Cutaneous Biology Research Center
149 13th Street
Charlestown, MA 02129-2000
Alexander G. Marneros, MD, PhD
Physician Investigator, Cutaneous Biology Research Center, Massachusetts General Hospital
Associate Professor of Dermatology, Harvard Medical School
Explore This Lab
Our laboratory is interested in mechanisms that affect wound healing, epithelial biology, inflammation, angiogenesis and fibrosis. Our work has a particular focus on how these processes affect age-related diseases, such as age-related macular degeneration or chronic kidney disease.
News from Our Laboratory
- April 2022: Our paper that defines the roles of AP-2a and AP-2b transcription factors for distal nephron development and function has been accepted by Nature Communications.
- November 2021: Our paper that defines key pathways regulating macrophage polarization states and that identified chemical inhibitors of IL-4-induced macrophage polarization has been published in, Cell Reports.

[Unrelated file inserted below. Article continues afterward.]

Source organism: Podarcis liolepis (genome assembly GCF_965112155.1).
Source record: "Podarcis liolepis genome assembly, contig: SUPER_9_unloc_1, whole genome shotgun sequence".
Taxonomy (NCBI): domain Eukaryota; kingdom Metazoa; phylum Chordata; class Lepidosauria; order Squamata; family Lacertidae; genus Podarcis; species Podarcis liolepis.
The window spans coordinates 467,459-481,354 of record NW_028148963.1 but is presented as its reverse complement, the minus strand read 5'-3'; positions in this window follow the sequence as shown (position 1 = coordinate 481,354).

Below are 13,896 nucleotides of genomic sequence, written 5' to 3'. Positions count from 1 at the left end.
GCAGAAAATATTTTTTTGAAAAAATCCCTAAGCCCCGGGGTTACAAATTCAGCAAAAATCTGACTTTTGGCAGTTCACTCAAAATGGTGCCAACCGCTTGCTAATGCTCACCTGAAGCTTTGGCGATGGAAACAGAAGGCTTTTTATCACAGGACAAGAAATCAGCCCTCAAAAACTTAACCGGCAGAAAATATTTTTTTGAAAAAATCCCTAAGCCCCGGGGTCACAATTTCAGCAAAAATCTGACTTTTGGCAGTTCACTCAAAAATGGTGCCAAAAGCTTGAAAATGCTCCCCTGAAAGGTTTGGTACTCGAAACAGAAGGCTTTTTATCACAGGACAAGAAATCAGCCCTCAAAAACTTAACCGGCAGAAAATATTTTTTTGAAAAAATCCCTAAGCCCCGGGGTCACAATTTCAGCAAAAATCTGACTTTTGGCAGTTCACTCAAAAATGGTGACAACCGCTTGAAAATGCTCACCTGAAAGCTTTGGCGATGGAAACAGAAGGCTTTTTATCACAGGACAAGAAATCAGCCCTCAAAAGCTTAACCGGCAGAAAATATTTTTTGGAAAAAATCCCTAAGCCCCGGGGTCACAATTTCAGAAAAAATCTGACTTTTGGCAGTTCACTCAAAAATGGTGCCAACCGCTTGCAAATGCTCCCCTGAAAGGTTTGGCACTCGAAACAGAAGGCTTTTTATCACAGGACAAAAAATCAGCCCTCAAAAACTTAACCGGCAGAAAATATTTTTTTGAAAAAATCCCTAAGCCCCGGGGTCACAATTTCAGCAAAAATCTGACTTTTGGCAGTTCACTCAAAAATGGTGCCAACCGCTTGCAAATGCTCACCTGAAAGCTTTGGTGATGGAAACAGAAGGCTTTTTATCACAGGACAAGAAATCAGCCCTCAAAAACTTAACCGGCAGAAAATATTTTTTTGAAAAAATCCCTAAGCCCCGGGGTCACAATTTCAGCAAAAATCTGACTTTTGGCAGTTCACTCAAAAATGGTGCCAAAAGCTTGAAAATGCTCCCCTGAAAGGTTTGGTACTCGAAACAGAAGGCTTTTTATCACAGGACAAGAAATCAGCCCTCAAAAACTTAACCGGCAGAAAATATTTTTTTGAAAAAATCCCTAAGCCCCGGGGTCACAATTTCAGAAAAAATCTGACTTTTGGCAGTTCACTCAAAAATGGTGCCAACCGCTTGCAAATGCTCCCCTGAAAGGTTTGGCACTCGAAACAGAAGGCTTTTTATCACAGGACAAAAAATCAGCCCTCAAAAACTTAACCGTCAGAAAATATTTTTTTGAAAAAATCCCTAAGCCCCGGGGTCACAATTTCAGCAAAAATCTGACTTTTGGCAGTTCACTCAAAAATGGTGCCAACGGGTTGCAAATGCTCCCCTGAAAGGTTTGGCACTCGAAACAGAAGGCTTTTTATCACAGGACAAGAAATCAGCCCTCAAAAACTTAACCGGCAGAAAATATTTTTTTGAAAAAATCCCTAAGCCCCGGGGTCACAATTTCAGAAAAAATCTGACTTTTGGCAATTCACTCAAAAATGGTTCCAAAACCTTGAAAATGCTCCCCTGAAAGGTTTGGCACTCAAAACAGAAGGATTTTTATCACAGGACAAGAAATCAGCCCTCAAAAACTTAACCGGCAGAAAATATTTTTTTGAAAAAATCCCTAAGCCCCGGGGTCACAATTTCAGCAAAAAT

Mass General Press Release
- January 2021: Our paper “Magnesium and calcium homeostasis depends on KCTD1 function in the distal nephron” has been published in Cell Reports.
Mass General Press Release
- November 2020: Our paper on “Distinct effects of complement and of NLRP3- and non-NLRP3 inflammasomes for choroidal neovascularization” has been accepted by eLife.
Mass General Press Release
June 2020: Identification of a critical role of AP-2b and KCTD1 for kidney development and renal fibrosis published in Developmental Cell.
We show that the transcription factor AP-2b induces differentiation of distal tubule precursors into early stage distal convoluted tubules (DCTs), whereas its downstream target KCTD1 is required for their terminal differentiation into mature DCTs. KCTD1 loss causes immature DCTs, leading to a salt-losing tubulopathy followed by renal fibrosis via b-catenin hyperactivation.
“AP-2b/KCTD1 Control Distal Nephron Differentiation and Protect against Renal Fibrosis”, Developmental Cell (2020), https://doi.org/10.1016/j.devcel.2020.05.026